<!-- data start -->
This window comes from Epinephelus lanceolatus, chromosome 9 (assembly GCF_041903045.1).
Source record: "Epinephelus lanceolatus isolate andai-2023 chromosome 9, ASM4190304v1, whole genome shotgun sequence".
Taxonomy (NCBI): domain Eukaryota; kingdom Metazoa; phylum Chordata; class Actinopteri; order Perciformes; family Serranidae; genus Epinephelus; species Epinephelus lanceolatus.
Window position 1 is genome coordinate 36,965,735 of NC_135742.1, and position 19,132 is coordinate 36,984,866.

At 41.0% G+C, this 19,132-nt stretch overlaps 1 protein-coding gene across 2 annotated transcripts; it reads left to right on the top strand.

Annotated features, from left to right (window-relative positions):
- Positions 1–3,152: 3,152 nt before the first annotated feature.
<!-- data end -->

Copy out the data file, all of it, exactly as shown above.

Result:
This window comes from Epinephelus lanceolatus, chromosome 9 (assembly GCF_041903045.1).
Source record: "Epinephelus lanceolatus isolate andai-2023 chromosome 9, ASM4190304v1, whole genome shotgun sequence".
Taxonomy (NCBI): domain Eukaryota; kingdom Metazoa; phylum Chordata; class Actinopteri; order Perciformes; family Serranidae; genus Epinephelus; species Epinephelus lanceolatus.
Window position 1 is genome coordinate 36,965,735 of NC_135742.1, and position 19,132 is coordinate 36,984,866.

At 41.0% G+C, this 19,132-nt stretch overlaps 1 protein-coding gene across 2 annotated transcripts; it reads left to right on the top strand.

Annotated features, from left to right (window-relative positions):
- Positions 1–3,152: 3,152 nt before the first annotated feature.